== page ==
They’re Playing Our Song: A Memoir, by Carole Bayer Sager
This book is certainly an interesting memoir, although I have to say that I didn’t know much about the author or her life before reading this book. It does not surprise me in the least that the author’s songs, which include some very popular numbers like Groovy Kind Of Love, On My Own, That’s What Friends Are For, and many other hits that you have heard quite a lot if you are a fan of soundtrack pop (Looking Through Your Eyes, I Stand Alone, Nobody Does It Better, The Prayer) or adult contemporary in general as I happen to be. The author is part of a small world of singer-songwriters who are vastly more famous as songwriters, and the singer is more of a Laura Nyro type who probably belongs in the RRHOF as a songwriter but has lived a far more successful life, even if it has left her with a few too many names as a result of her relationship drama during most of her life. I left this book with a certain degree of respect for the author and how it is that she was fortunate enough to find a good man who thought her worth staying with, which had not always been the case previously in her life, much to her shame and regret.
This book is almost 500 pages long and it tells a mostly straightforward narrative of hte life of the author from her childhood, especially her relationship with her mother, to the period of the 2000’s when she had more or less retired as a songwriter after more than four decades of writing hit songs for others, an incredible run. The author recounts her experiences writing songs, mostly in face-to-face co-writing sessions with collaborators, recording music, dealing with romantic drama with a great many people, and having some spectacularly unsuccessful relationships until she married the no-nonsense and loyal head of Warner Brothers. The author doesn’t seem to have been a particularly wild person, and if only modestly talented as a singer, and certainly far too modest about her attractiveness–she seems, like Shakira, to be rather insecure about having small breasts–she certainly could write very good songs and was able to bring out the best in the people she collaborated with, making her a longtime and valuable songwriter to bring in to help complete projects, including albums by Michael Jackson and Bob Dylan.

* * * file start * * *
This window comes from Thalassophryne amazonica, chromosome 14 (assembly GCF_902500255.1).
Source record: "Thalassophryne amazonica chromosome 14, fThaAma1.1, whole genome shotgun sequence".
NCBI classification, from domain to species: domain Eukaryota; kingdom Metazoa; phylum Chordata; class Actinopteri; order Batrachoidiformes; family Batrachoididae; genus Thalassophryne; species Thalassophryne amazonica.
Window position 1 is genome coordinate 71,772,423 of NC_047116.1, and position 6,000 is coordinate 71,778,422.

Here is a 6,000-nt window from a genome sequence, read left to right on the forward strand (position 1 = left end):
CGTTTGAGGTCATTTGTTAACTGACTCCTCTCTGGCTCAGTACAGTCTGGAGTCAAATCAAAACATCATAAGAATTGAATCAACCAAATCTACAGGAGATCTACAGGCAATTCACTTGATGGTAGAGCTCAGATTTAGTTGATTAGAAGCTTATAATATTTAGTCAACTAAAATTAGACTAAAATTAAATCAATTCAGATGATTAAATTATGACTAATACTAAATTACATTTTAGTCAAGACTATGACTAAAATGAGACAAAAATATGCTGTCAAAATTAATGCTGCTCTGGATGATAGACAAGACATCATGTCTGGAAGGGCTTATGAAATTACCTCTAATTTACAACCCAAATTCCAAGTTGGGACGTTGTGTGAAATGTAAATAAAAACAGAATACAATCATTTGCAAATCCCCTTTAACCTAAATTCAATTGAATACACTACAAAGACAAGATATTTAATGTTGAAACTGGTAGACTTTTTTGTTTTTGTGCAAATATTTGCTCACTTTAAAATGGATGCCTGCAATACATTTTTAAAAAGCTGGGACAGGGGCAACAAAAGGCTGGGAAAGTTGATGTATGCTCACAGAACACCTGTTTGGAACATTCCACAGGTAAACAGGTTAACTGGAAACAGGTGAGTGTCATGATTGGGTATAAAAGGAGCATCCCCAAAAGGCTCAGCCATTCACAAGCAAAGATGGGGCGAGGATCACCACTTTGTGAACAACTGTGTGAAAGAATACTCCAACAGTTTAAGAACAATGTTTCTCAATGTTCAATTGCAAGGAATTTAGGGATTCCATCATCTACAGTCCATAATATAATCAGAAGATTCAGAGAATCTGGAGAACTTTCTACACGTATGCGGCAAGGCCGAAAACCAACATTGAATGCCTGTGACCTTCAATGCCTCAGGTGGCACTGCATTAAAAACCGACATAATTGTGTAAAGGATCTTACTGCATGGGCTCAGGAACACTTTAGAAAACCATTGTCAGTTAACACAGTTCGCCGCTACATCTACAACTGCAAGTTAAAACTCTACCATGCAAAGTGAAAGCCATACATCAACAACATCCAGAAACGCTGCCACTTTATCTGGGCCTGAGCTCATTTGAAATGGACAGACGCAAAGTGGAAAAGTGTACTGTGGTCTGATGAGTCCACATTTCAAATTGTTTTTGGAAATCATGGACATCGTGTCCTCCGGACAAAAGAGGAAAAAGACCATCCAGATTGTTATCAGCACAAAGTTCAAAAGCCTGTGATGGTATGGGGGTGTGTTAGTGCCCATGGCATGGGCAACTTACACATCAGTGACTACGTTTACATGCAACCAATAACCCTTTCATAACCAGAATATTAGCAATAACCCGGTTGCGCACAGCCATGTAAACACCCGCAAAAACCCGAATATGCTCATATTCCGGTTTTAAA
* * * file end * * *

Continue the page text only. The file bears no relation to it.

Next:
Indeed, this particular novel revolves around two poles. One of those poles is the author’s place in the world of music, where she developed her skill as a songwriter working along some of the greats of the Brill Building tradition of pop and then managed to make three albums in the 70’s that served as an introduction of her songs to others who thought (and were sometimes right in thinking) that they could sing her songs better and turn them into hits. She worked in the small world of the infernal mills of the songwriting industry where every writer wants to be a famous musician as well (not an unfamiliar picture to this writer, it must be admitted), and her account of collaborating with others and what it was like to be on American Idol as a guest judge when so many people didn’t know who she was because they don’t pay attention to songwriting credits showed a certain amount of humility and self-knowledge. This is a memoir that doesn’t really try to settle scores, but rather come to terms with a life of self-destructive relationship patterns that demonstrate the author as a relatable sort of woman, who just happens to be one of the all-time great songwriters as well.